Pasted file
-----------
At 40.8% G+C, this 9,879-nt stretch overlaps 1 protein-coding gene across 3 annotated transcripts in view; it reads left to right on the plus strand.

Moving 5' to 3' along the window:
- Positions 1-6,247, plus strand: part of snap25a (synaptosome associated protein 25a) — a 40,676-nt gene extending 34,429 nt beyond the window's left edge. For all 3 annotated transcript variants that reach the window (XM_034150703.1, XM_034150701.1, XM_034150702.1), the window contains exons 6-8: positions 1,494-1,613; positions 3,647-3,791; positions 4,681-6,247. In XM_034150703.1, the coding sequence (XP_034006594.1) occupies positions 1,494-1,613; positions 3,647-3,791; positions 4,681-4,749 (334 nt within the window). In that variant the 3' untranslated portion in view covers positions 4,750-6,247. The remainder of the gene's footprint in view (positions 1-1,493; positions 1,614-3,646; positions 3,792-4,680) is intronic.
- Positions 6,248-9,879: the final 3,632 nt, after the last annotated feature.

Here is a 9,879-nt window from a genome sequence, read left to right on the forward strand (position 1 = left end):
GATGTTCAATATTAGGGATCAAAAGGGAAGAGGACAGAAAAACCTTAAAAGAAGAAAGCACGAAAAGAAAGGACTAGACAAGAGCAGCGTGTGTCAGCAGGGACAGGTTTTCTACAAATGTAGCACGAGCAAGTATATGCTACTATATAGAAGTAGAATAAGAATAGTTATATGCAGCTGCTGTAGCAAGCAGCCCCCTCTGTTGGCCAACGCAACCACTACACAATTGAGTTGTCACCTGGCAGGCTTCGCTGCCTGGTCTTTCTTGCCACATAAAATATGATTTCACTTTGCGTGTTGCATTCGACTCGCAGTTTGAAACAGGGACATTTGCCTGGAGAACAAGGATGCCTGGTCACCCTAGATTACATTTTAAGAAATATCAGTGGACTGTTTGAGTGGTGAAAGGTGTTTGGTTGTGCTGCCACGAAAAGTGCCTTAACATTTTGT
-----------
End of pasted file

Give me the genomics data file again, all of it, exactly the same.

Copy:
At 40.8% G+C, this 9,879-nt stretch overlaps 1 protein-coding gene across 3 annotated transcripts in view; it reads left to right on the plus strand.

Moving 5' to 3' along the window:
- Positions 1-6,247, plus strand: part of snap25a (synaptosome associated protein 25a) — a 40,676-nt gene extending 34,429 nt beyond the window's left edge. For all 3 annotated transcript variants that reach the window (XM_034150703.1, XM_034150701.1, XM_034150702.1), the window contains exons 6-8: positions 1,494-1,613; positions 3,647-3,791; positions 4,681-6,247. In XM_034150703.1, the coding sequence (XP_034006594.1) occupies positions 1,494-1,613; positions 3,647-3,791; positions 4,681-4,749 (334 nt within the window). In that variant the 3' untranslated portion in view covers positions 4,750-6,247. The remainder of the gene's footprint in view (positions 1-1,493; positions 1,614-3,646; positions 3,792-4,680) is intronic.
- Positions 6,248-9,879: the final 3,632 nt, after the last annotated feature.

Here is a 9,879-nt window from a genome sequence, read left to right on the forward strand (position 1 = left end):
GATGTTCAATATTAGGGATCAAAAGGGAAGAGGACAGAAAAACCTTAAAAGAAGAAAGCACGAAAAGAAAGGACTAGACAAGAGCAGCGTGTGTCAGCAGGGACAGGTTTTCTACAAATGTAGCACGAGCAAGTATATGCTACTATATAGAAGTAGAATAAGAATAGTTATATGCAGCTGCTGTAGCAAGCAGCCCCCTCTGTTGGCCAACGCAACCACTACACAATTGAGTTGTCACCTGGCAGGCTTCGCTGCCTGGTCTTTCTTGCCACATAAAATATGATTTCACTTTGCGTGTTGCATTCGACTCGCAGTTTGAAACAGGGACATTTGCCTGGAGAACAAGGATGCCTGGTCACCCTAGATTACATTTTAAGAAATATCAGTGGACTGTTTGAGTGGTGAAAGGTGTTTGGTTGTGCTGCCACGAAAAGTGCCTTAACATTTTGT